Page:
Size-constrained gradient descent and the Cauchy-Schwarz inequality, explained step-by-step

Some friends and I have been working our way through Michael Nielsen’s excellent book, Neural Networks and Deep Learning. One of the exercises in chapter 1 forced me to flex some math muscles that I haven’t used in a long time, so I thought I would write up the answer that my friend Matthew helped me understand.

The problem

The exercise refers to Nielsen’s explanation of gradient descent, an algorithm that finds the minimum of a loss function \(C = f(v)\), where \(v\) is a vector of model coefficients. In gradient descent, we vary \(v\) one step at a time to move in the direction of \(C\)’s minimum. The challenge—which might look like gibberish at first—is this:

Prove that the choice of \(\Delta v\) which minimizes \(\nabla C \cdot \Delta v\) is \(\Delta v = -\eta \nabla C\), where \(\eta = \frac{\epsilon}{||\nabla C||}\) is determined by the size constraint, \(||\Delta v|| = \epsilon\). Hint: If you’re not already familiar with the Cauchy-Schwarz inequality, you may find it helpful to familiarize yourself with it.

We’ll come back to this problem statement soon, but let’s start by wrapping our heads around all those terms.

\(C\)

\(C\) is a function of a bunch of variables—the ones in \(v\). If the length of \(v\) were just 2, then you could picture \(C\) as a curve in 3 dimensions, like in the picture below (taken from Nielsen’s book):

\(\nabla C\)

\(\nabla C\) is the gradient of \(C\). It’s a vector of the partial derivatives of \(C\) with respect to each of the variables that comprise \(v\). The gradient is to multi-variable calculus what the derivative is to single-variable calculus. Picture a line on the \(v_1\)-\(v_2\) plane that is pointing in the direction of the fastest increase in \(C\). The mathematical symbol \(\nabla\) is called nabla, but you can just pronounce \(\nabla C\) as “grad C”.

\(\Delta v\)

\(\Delta v\) is a vector representing the change in \(v\) as we move from one point to the next. If \(v = (1, 2)\) and \(v’ = (2, 3)\), then \(\Delta v = (2-1, 3-2) = (1, 1)\). In the picture above, picture \(\Delta v\) as a line on the \(v_1\)-\(v_2\) plane, that extends from the coordinates of \(v\) to the coordinates of \(v’\). The symbol \(\Delta\) is the Greek letter delta.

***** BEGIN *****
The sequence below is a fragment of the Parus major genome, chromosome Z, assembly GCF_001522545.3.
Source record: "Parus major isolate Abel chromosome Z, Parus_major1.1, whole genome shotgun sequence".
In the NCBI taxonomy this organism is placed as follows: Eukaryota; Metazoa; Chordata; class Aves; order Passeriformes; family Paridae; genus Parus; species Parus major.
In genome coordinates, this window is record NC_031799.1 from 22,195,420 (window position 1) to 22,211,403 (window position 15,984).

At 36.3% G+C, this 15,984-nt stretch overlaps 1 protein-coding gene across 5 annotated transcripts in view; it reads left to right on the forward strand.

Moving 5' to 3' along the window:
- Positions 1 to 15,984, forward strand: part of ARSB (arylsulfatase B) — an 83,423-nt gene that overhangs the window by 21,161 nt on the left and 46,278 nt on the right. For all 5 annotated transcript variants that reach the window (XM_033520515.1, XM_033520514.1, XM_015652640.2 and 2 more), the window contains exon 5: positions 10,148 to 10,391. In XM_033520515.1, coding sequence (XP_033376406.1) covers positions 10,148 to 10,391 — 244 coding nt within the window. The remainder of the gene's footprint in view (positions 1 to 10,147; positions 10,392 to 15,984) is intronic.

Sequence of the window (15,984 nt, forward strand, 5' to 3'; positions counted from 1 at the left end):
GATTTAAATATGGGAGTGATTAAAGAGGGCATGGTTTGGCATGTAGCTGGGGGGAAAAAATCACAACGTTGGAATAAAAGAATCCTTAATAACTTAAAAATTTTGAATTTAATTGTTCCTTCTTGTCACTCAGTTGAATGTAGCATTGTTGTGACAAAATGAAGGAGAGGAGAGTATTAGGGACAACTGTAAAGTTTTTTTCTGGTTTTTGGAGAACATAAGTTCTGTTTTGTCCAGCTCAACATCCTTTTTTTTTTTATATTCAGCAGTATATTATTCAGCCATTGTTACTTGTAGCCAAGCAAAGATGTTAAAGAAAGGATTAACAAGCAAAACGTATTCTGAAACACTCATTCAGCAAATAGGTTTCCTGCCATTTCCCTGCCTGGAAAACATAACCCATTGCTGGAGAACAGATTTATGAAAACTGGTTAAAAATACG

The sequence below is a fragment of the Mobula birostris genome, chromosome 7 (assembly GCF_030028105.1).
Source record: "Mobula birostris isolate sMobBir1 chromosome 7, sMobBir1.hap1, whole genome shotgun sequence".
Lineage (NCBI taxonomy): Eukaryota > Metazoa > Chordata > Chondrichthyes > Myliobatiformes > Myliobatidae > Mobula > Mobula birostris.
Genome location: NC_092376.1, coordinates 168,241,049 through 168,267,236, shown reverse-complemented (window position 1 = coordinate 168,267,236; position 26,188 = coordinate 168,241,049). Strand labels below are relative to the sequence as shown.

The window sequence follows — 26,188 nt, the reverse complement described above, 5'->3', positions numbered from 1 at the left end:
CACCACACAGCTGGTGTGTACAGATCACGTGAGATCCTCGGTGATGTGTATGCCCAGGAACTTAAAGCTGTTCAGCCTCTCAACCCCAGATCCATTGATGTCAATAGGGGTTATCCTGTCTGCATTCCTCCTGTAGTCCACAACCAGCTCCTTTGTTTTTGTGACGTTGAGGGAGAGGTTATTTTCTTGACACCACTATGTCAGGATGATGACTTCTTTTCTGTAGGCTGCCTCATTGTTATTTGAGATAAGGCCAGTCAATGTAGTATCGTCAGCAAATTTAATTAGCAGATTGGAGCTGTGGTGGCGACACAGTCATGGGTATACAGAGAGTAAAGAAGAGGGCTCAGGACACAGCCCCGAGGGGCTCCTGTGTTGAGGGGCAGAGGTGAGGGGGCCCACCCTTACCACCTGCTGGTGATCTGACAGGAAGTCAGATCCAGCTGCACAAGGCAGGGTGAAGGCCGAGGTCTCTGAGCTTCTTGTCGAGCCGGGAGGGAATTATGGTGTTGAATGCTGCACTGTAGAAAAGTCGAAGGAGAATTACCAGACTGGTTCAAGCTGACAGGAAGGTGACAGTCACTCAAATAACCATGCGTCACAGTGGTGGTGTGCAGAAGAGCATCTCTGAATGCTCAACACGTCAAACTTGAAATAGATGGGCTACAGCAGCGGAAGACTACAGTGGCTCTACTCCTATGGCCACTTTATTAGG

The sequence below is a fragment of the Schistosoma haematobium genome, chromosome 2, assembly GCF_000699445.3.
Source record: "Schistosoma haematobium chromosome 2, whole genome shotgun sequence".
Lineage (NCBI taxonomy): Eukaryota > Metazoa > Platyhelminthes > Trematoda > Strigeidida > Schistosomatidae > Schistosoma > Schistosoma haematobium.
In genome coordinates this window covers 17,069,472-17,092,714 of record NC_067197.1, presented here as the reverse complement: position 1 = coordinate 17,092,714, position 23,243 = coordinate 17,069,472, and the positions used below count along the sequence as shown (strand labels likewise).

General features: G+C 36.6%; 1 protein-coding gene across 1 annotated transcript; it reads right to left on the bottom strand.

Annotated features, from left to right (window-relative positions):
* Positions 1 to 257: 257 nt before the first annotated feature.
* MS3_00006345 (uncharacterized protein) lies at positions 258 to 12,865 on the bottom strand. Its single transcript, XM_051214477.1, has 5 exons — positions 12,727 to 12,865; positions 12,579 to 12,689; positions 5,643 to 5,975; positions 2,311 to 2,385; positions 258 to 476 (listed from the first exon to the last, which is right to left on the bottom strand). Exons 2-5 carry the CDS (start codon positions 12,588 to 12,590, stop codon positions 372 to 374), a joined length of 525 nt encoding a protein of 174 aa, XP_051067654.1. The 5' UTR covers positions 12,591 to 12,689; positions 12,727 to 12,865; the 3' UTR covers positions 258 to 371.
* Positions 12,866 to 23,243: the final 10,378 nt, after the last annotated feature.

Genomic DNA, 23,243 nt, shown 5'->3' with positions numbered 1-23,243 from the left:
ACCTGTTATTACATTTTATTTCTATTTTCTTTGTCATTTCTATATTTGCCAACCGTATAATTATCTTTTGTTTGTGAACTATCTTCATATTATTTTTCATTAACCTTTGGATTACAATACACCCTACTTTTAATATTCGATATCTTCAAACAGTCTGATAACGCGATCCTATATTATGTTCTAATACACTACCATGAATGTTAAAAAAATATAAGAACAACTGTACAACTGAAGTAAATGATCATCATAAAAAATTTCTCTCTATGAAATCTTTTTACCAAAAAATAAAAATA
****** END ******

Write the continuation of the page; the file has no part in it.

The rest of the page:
\(\nabla C \cdot \Delta v\)

\(\nabla C \cdot \Delta v\) is the dot product of \(\nabla C\) and \(\Delta v\). Algebraically, the dot product of two vectors is the sum of their elementwise products:

Geometrically, the dot product is the length (and valence) of the projection of one vector on another. As you can see in the gif below, the dot product is maximized when two lines point in the same direction, and it’s minimized when they point in opposite directions:

So, you can picture \(\nabla C \cdot \Delta v\) as the length of the projection of the gradient of \(C\) onto the line on the \(v_1\)-\(v_2\) plane that represents the change in \(v\).

\(||\nabla C||\) and \(||\Delta v||\)

\(||\nabla C||\) and \(||\Delta v||\) are the norms of \(\nabla C\) and \(\Delta v\), respectively. The norm of a vector is basically just its length, as computed by the Pythagoream theorem. If \(v = (3, 4)\), then \(||v|| = \sqrt{3^2+4^2} = 5\).

The Cauchy-Schwarz inequality

The Cauchy-Schwarz inequality essentially says that the length of the projection of one line on another can be at most as long as the product of the length of those two lines. In other words, the dot product of two vectors can’t be bigger than the product of the lengths of those two vectors. Here is a brief video about it.

The problem statement, in plain English

Here’s that problem statement one more time:

Prove that the choice of \(\Delta v\) which minimizes \(\nabla C \cdot \Delta v\) is \(\Delta v = -\eta \nabla C\), where \(\eta = \frac{\epsilon}{||\nabla C||}\) is determined by the size constraint, \(||\Delta v|| = \epsilon\).

Here’s what it’s asking, in slow motion:

Say we’re at some location in \(v\), with a corresponding value for the loss function, \(C\).

We know the gradient of \(C\) at this location, \(\nabla C\)—it’s the line that points in the direction of the fastest increase in \(C\).